“He lives and breathes this stuff,” said former Sarasota County Commissioner Paul Caragiulo. “And he’s a true believer. It’s a lot easier to work toward a goal if you believe in it.”
When Caragiulo two years ago decided not to run for reelection, he encouraged Ziegler to run for the seat, largely because he knew Ziegler could win without wooing outside financial support thanks his long history of political work in the area.
Ziegler takes pride in the ability to wear many hats. His experience includes working as a policy staffer on the Hill for Buchanan’s congressional office, a statehouse staffer in the Florida Capitol and a marketing professional.
That helped him build policy chops and to understand the nitty gritty of government work. While working as an aide to Buchanan, he both advised on strict policy issues — he’s an ardent defender of the Second Amendment — and also did much of the gritty work in assembling a deal to bring the Sarasota National Cemetery to the veteran-rich Sarasota region.
He has found ways to overlap all the facets of government and politics to maximum effect.
Take his road trip with Gruters. While knocking on individual doors proved important for mobilizing, most voters aware of his political activity probably saw Ziegler’s neighborhood walks on social media, not their own doorstep. He would regularly share short video clips and pictures on Twitter and used his social media finesse to reach as many users as possible.
“All digital does is amplify a platform or a message,” he said. “There’s no voodoo. it’s just capturing a message and what’s happening on the ground. I like marrying grassroots with digital.”
It certainly has been time-consuming. He also continues to raise three daughters with wife, Bridget Ziegler, who also happens to be an elected official on the Sarasota County School Board. He acknowledged there were tense conversations this year about how much time he spent on the trail with Gruters.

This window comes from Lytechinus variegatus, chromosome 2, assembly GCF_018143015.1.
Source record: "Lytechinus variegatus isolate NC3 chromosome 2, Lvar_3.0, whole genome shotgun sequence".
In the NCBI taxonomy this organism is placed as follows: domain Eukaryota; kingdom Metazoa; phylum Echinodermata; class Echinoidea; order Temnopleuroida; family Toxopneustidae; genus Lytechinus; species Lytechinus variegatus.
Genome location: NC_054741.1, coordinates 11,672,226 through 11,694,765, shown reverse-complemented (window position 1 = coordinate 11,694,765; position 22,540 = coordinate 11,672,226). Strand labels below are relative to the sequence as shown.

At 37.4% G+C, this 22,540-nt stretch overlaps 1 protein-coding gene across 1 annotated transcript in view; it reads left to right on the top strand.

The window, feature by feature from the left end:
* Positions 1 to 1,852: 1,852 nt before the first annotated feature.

“Joe and I are fortunate our wives are best friends,” he said.
At the same time, Gruters pulls a salary as party chair and Ziegler does not as vice. Still, the connections he builds pay dividends in his business, and could potentially lift him in the future. Ziegler has run for party Chair himself in the past, and was widely expected to do so this year before Gruters became a top choice. Certainly, as long as Gruters sticks around another term as state Chair everyone would expect Ziegler to stay in his current role. But there’s every reason to believe he could vie for the chance to lead the party again in the future.
Looking back on 2020, Ziegler maintains the strength of Trump as a top-of-ticket candidate who provided the best fuel for the party’s successful run. He also felt a willingness to activate a ground game, despite finger-wagging from the media about face-to-face campaigning in the middle of a pandemic, and helped lift the Florida GOP to heights unexpected while Democrats stayed at home campaigning on social media.
“There was a lot of energy behind it this year,” he said. “We were organizing people who had never been involved in politics. Enthusiasm and energy made it a record year.”